formerly "The View From Up Here"

Formerly titled "The View From Up Here" this column began in the Liberty Gazette June 26, 2007.

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Tuesday, May 24, 2011

May 24, 2011 Homer the Airport Bird

The Liberty Gazette
Ely Air Lines
By Mike Ely and Linda Street-Ely


Linda: The town of Courtland referred to in the following story is in Alabama home of the late-October Tennessee Valley Air Race, Speed Dash and Punkin’ Chunkin' Contest (where the pumpkin I tossed totally missed the port-a-potty). This story originated from airline pilot Chris Murphy, who, along with his cousin, Jim, hosted that race. In January this year Chris countered the cold drizzle and darkness with a little off-season humor within the Sport Air Racing League.

“I'm at Courtland for a few days helping out and saw a funny thing today,” Chris posted on our Sport Air message board. “We're all in the office and I hear a pecking noise on the door that goes into the hangar. Jim says to open the door, Homer wants out. So I open the door and into the office walks Homer the pigeon. He walks right past about four of us to the outside door and waits for someone to open the door and let him out. He walks out through the office and then comes back later in the afternoon and pecks on the glass door to get back in. I guess he has taken up residence. I told Jim when Homer tells his buddies about his digs he'll have a whole flock of them.”

League founder and Chairman, Mike Thompson, wanted to know if Homer the Pigeon might be SARL’s future mascot. Was he “a racing Homer? Clipped-wing Homer? Homer in a pylon turn?” Air race veteran Pat Purcell (that’s Patricia), chimed in with suggestions on photo-shopping a good picture of Homer, to which Chris obliged – Homer in goggles and cloth pilot helmet.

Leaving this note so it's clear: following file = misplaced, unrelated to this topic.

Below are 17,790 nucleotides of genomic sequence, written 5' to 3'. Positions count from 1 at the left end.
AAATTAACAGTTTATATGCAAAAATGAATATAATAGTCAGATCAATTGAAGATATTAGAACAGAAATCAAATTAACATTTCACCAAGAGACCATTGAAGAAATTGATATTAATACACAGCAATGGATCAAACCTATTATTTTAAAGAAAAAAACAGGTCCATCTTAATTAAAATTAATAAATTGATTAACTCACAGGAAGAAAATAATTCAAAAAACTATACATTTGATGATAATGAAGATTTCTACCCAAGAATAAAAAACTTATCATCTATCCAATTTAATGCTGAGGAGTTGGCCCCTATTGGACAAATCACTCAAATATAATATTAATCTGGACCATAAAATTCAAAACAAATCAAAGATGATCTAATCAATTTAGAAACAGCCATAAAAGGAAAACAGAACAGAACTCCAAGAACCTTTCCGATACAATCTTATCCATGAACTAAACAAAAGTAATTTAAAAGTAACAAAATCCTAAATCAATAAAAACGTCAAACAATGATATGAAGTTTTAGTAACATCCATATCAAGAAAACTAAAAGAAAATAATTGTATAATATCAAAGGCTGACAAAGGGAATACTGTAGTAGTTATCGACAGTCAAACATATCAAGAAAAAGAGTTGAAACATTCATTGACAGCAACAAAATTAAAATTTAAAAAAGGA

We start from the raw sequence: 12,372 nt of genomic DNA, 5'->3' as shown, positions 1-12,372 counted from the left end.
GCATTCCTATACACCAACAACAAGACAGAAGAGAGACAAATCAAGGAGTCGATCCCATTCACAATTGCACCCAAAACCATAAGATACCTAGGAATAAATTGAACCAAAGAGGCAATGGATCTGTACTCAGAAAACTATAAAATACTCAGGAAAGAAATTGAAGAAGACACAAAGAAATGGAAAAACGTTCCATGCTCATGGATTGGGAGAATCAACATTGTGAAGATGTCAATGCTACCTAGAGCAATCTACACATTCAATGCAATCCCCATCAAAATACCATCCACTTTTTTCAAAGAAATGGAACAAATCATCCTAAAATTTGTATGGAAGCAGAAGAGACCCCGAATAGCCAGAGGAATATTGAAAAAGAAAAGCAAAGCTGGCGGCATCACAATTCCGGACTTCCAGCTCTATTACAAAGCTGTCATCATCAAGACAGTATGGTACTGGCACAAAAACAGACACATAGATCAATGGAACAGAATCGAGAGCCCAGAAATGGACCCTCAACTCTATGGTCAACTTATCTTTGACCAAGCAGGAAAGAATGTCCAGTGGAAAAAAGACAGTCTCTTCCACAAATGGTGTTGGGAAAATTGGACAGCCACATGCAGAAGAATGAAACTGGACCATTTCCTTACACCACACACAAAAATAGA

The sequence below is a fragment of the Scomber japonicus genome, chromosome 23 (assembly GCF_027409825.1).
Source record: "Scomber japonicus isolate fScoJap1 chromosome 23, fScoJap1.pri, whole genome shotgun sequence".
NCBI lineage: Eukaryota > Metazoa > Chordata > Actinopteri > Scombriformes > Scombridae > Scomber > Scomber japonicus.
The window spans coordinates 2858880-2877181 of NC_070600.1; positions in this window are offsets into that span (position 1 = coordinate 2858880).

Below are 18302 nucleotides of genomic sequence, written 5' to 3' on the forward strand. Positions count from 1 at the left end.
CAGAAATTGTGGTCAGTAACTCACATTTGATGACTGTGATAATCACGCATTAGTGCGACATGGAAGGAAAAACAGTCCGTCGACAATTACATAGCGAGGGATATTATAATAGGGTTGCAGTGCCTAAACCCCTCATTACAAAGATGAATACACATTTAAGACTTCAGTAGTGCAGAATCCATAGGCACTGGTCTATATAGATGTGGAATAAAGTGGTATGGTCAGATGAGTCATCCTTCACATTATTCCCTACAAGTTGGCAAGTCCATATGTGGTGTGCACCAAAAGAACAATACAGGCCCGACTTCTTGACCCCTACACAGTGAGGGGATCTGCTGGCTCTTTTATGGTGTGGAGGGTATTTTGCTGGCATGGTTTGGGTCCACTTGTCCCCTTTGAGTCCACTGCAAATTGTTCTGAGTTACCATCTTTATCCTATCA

A couple days later Chris posted this update: “I am a little worried about Homer. He went flying this morning and didn't get a briefing. It’s Instrument conditions here and favorable for icing.” We held our collective breath awaiting further word on Homer, who eventually arrived safe and sound. Not too long after, Homer brought home a lady friend.

Mike: After recent deadly storms in the southwest, Chris, a self-proclaimed weather geek, said, “I have never seen anything like what was happening in Alabama yesterday! I sat at the computer watching Doppler radar overlaid on a map, feeding info via text message to my friends there who had no electricity and weren't getting any info from local authorities. After the initial squall went through almost every storm cell was tornadic. A very large tornado went just east of the airport at Courtland and unfortunately there was loss of life associated with that storm. The airport sustained some damage; one airplane has major damage, and the FBO hangar was damaged by flying debris. The airport is covered with debris that rained down. Homer made it back into the hangar before the storms hit but his lady friend was a casualty.”

They deployed an Aero Commander photo mapping airplane in support of FEMA to assess the damage. The storm that wiped out Tuscaloosa actually formed over the Russellville airport (which is Turn Two in our race there) and then moved east into Tuscaloosa.

We’re glad Homer made it home okay, but saddened by the loss of life. One of our fellow aviators is collecting and airlifting needed supplies into the area. Now that's a real homer.

www.ElyAirLines.blogspot.com

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